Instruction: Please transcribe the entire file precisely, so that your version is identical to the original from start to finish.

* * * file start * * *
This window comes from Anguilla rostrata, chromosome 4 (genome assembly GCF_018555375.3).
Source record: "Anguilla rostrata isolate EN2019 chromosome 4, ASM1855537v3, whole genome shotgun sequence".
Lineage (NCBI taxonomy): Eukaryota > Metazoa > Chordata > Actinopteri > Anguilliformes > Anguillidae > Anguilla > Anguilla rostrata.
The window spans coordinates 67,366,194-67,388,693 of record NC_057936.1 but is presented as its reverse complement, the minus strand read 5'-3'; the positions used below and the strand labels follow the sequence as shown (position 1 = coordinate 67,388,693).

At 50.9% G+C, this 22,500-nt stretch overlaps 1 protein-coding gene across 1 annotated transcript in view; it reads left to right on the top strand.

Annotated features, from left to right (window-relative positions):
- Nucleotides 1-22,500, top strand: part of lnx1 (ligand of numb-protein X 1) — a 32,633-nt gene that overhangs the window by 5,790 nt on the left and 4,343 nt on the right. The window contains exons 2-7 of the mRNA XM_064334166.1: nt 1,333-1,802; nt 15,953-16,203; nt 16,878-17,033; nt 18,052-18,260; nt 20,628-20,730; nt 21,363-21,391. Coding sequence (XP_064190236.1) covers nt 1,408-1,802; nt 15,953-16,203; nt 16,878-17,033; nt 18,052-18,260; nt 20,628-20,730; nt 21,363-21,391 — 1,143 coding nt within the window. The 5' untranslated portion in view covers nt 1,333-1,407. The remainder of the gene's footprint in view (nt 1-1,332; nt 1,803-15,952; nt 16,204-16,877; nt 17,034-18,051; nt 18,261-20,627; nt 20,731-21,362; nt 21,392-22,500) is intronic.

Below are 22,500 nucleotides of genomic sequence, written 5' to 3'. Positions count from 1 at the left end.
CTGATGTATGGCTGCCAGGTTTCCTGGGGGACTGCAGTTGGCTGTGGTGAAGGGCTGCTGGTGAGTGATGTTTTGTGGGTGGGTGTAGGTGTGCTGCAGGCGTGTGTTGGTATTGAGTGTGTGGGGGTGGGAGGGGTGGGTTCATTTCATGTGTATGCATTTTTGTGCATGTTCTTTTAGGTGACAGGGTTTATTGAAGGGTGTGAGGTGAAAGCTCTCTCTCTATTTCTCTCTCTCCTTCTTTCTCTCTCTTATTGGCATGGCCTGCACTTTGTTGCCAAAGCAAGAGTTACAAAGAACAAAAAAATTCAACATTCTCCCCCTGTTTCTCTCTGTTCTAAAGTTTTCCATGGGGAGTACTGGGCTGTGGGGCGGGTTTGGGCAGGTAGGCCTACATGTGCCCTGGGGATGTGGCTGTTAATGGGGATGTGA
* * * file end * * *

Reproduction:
This window comes from Anguilla rostrata, chromosome 4 (genome assembly GCF_018555375.3).
Source record: "Anguilla rostrata isolate EN2019 chromosome 4, ASM1855537v3, whole genome shotgun sequence".
Lineage (NCBI taxonomy): Eukaryota > Metazoa > Chordata > Actinopteri > Anguilliformes > Anguillidae > Anguilla > Anguilla rostrata.
The window spans coordinates 67,366,194-67,388,693 of record NC_057936.1 but is presented as its reverse complement, the minus strand read 5'-3'; the positions used below and the strand labels follow the sequence as shown (position 1 = coordinate 67,388,693).

At 50.9% G+C, this 22,500-nt stretch overlaps 1 protein-coding gene across 1 annotated transcript in view; it reads left to right on the top strand.

Annotated features, from left to right (window-relative positions):
- Nucleotides 1-22,500, top strand: part of lnx1 (ligand of numb-protein X 1) — a 32,633-nt gene that overhangs the window by 5,790 nt on the left and 4,343 nt on the right. The window contains exons 2-7 of the mRNA XM_064334166.1: nt 1,333-1,802; nt 15,953-16,203; nt 16,878-17,033; nt 18,052-18,260; nt 20,628-20,730; nt 21,363-21,391. Coding sequence (XP_064190236.1) covers nt 1,408-1,802; nt 15,953-16,203; nt 16,878-17,033; nt 18,052-18,260; nt 20,628-20,730; nt 21,363-21,391 — 1,143 coding nt within the window. The 5' untranslated portion in view covers nt 1,333-1,407. The remainder of the gene's footprint in view (nt 1-1,332; nt 1,803-15,952; nt 16,204-16,877; nt 17,034-18,051; nt 18,261-20,627; nt 20,731-21,362; nt 21,392-22,500) is intronic.

Below are 22,500 nucleotides of genomic sequence, written 5' to 3'. Positions count from 1 at the left end.
CTGATGTATGGCTGCCAGGTTTCCTGGGGGACTGCAGTTGGCTGTGGTGAAGGGCTGCTGGTGAGTGATGTTTTGTGGGTGGGTGTAGGTGTGCTGCAGGCGTGTGTTGGTATTGAGTGTGTGGGGGTGGGAGGGGTGGGTTCATTTCATGTGTATGCATTTTTGTGCATGTTCTTTTAGGTGACAGGGTTTATTGAAGGGTGTGAGGTGAAAGCTCTCTCTCTATTTCTCTCTCTCCTTCTTTCTCTCTCTTATTGGCATGGCCTGCACTTTGTTGCCAAAGCAAGAGTTACAAAGAACAAAAAAATTCAACATTCTCCCCCTGTTTCTCTCTGTTCTAAAGTTTTCCATGGGGAGTACTGGGCTGTGGGGCGGGTTTGGGCAGGTAGGCCTACATGTGCCCTGGGGATGTGGCTGTTAATGGGGATGTGA